Decision-Theoretic Consequentialism and the Nearest and Dearest Objection

  title={Decision-Theoretic Consequentialism and the Nearest and Dearest Objection},
  author={Frank Cameron Jackson},
  pages={461 - 482}
Our lives are given shape, meaning and value by what we hold dear, by those persons and life projects to which we are especially committed. This implies that when we act we must give a special place to those persons (typically our family and friends) and those projects. But, according to consequentialism classically conceived, the rightness and wrongness of an action is determined by the action's consequences considered impartially, without reference to the agent whose actions they are… Expand
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Oxford University Press, 1988), pp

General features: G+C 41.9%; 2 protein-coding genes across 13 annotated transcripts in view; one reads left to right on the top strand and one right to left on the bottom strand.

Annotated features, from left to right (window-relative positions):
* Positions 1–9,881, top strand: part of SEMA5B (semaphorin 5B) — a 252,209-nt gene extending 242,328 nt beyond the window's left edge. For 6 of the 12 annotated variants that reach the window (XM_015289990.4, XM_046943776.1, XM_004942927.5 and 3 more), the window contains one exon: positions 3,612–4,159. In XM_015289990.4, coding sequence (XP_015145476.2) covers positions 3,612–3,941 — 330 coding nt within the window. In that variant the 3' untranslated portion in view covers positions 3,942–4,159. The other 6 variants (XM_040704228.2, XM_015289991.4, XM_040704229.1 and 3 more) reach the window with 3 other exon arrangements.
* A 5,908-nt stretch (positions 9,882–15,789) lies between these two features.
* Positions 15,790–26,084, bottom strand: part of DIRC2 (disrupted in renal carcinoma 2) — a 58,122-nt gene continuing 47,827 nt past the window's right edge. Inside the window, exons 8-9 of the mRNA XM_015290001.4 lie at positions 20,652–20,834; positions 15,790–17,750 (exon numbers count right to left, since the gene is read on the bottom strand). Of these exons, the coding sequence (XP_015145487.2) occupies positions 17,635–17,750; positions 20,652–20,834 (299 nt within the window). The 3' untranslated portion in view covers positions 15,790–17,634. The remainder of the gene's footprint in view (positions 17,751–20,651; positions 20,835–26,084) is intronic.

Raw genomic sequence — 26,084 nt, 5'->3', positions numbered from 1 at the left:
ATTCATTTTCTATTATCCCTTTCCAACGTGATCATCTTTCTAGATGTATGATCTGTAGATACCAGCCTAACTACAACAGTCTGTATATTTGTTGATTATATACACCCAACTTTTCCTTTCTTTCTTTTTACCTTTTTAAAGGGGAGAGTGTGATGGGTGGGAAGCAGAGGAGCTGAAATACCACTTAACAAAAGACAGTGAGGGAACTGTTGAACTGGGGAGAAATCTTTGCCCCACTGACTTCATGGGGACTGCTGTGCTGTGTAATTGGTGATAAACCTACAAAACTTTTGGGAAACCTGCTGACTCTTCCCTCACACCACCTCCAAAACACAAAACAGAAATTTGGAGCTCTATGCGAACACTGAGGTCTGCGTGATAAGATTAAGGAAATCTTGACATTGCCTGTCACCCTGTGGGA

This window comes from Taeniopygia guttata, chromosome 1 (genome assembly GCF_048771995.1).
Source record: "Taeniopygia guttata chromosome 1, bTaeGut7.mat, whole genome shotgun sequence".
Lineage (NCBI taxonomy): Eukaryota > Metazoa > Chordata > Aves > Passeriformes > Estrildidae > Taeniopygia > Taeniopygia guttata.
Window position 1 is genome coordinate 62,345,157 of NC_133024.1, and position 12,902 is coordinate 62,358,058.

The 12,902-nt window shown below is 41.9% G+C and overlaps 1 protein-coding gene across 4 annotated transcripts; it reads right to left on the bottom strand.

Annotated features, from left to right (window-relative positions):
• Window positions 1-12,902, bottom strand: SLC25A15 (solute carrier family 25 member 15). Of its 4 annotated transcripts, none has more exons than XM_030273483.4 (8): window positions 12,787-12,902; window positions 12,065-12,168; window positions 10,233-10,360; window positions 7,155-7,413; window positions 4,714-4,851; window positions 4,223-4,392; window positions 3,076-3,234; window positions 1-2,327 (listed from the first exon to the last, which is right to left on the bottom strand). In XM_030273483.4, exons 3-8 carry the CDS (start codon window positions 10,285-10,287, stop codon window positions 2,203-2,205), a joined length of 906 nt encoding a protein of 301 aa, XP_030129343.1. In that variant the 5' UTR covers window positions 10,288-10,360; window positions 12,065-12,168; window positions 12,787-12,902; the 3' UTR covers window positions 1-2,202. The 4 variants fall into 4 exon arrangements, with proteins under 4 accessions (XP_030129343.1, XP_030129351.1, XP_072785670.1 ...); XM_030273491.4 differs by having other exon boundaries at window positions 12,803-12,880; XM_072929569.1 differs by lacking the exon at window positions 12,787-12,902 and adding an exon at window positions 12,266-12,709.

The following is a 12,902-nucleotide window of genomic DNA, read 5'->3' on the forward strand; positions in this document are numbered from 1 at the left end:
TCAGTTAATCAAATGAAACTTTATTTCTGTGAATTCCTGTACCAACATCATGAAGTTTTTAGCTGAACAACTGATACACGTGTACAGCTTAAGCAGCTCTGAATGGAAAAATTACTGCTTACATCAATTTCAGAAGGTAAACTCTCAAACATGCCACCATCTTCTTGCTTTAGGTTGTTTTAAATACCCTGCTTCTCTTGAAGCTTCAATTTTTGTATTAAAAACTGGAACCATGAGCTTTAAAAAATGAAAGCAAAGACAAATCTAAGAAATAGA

• 93-133, p. 113, my emphasis. All citations to Railton will be to that in Scheffler, ed. Railton (p. 113, n. 24) mentions the decision-theoretic approach in passing, and it is unclear going on the printed word how much substantive disagreement there is between us on the question of what, according to
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The Limits of Morality (Oxford
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involves the notion of negative responsibility: that if I am ever responsible for anything, 23. See, e.g., the discussion of the allocation of responsibilities in Philip Pettit and Robert Goodin
  • CanadianJournal of Philosophy
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Decision theory comes in a number of varieties
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